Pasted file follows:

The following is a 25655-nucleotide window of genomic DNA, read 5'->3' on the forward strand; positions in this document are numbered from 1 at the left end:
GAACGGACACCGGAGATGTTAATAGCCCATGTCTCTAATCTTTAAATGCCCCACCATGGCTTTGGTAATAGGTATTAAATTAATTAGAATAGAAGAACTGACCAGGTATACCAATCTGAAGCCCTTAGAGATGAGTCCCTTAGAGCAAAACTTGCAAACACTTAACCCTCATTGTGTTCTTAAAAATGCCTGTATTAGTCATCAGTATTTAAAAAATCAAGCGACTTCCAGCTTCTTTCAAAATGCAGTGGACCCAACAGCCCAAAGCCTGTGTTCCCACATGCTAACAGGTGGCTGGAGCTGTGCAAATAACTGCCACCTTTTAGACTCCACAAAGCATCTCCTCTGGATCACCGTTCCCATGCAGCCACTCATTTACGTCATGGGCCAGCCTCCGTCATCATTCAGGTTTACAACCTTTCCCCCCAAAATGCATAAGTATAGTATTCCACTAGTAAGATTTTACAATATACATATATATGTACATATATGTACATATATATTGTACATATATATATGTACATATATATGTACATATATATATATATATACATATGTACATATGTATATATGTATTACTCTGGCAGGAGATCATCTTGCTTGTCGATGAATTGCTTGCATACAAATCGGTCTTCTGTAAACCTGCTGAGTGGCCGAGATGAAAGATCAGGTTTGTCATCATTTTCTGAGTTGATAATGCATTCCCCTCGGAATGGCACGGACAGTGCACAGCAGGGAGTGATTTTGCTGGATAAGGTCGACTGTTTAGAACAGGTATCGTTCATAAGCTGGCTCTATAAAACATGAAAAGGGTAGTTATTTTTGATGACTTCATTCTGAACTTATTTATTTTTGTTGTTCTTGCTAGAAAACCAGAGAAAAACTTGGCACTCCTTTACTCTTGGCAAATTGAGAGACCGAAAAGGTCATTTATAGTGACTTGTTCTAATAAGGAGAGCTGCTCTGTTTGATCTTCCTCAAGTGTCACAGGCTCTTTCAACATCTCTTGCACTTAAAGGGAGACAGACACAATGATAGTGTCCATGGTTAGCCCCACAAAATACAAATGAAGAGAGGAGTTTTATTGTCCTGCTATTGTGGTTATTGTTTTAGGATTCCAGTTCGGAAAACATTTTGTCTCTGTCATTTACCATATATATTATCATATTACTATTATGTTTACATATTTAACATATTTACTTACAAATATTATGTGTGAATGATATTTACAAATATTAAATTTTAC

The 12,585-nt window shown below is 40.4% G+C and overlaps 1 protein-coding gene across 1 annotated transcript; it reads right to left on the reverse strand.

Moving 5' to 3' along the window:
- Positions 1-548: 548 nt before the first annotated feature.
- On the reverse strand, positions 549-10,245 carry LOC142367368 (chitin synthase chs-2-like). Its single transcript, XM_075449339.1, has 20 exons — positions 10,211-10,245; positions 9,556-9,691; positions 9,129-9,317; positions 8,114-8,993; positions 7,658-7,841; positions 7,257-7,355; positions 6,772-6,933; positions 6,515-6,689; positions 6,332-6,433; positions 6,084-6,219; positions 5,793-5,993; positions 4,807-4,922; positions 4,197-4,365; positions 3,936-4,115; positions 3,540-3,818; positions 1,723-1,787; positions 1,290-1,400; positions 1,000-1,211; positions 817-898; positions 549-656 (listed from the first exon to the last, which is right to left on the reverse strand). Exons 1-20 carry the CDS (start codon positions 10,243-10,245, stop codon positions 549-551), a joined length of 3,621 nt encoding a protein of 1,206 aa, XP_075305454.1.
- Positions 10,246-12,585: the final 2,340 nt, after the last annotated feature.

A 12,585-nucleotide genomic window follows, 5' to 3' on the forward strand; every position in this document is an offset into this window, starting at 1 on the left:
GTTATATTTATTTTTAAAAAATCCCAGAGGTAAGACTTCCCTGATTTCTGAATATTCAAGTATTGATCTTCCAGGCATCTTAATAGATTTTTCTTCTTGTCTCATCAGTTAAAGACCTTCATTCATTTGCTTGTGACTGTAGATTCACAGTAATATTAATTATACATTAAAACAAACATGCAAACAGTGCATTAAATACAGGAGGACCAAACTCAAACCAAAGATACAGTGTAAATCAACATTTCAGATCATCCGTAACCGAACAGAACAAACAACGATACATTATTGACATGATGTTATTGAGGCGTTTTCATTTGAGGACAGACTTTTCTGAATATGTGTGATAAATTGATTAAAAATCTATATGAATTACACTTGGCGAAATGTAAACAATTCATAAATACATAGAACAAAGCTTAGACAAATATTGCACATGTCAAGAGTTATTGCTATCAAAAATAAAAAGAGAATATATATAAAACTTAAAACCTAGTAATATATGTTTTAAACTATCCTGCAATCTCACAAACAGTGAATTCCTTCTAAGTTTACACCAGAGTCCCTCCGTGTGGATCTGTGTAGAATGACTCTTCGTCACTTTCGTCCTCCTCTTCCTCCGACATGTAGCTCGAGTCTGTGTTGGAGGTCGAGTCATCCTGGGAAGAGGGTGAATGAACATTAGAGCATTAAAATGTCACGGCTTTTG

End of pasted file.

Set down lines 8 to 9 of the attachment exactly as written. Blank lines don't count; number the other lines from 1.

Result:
A 12,585-nucleotide genomic window follows, 5' to 3' on the forward strand; every position in this document is an offset into this window, starting at 1 on the left:
GTTATATTTATTTTTAAAAAATCCCAGAGGTAAGACTTCCCTGATTTCTGAATATTCAAGTATTGATCTTCCAGGCATCTTAATAGATTTTTCTTCTTGTCTCATCAGTTAAAGACCTTCATTCATTTGCTTGTGACTGTAGATTCACAGTAATATTAATTATACATTAAAACAAACATGCAAACAGTGCATTAAATACAGGAGGACCAAACTCAAACCAAAGATACAGTGTAAATCAACATTTCAGATCATCCGTAACCGAACAGAACAAACAACGATACATTATTGACATGATGTTATTGAGGCGTTTTCATTTGAGGACAGACTTTTCTGAATATGTGTGATAAATTGATTAAAAATCTATATGAATTACACTTGGCGAAATGTAAACAATTCATAAATACATAGAACAAAGCTTAGACAAATATTGCACATGTCAAGAGTTATTGCTATCAAAAATAAAAAGAGAATATATATAAAACTTAAAACCTAGTAATATATGTTTTAAACTATCCTGCAATCTCACAAACAGTGAATTCCTTCTAAGTTTACACCAGAGTCCCTCCGTGTGGATCTGTGTAGAATGACTCTTCGTCACTTTCGTCCTCCTCTTCCTCCGACATGTAGCTCGAGTCTGTGTTGGAGGTCGAGTCATCCTGGGAAGAGGGTGAATGAACATTAGAGCATTAAAATGTCACGGCTTTTG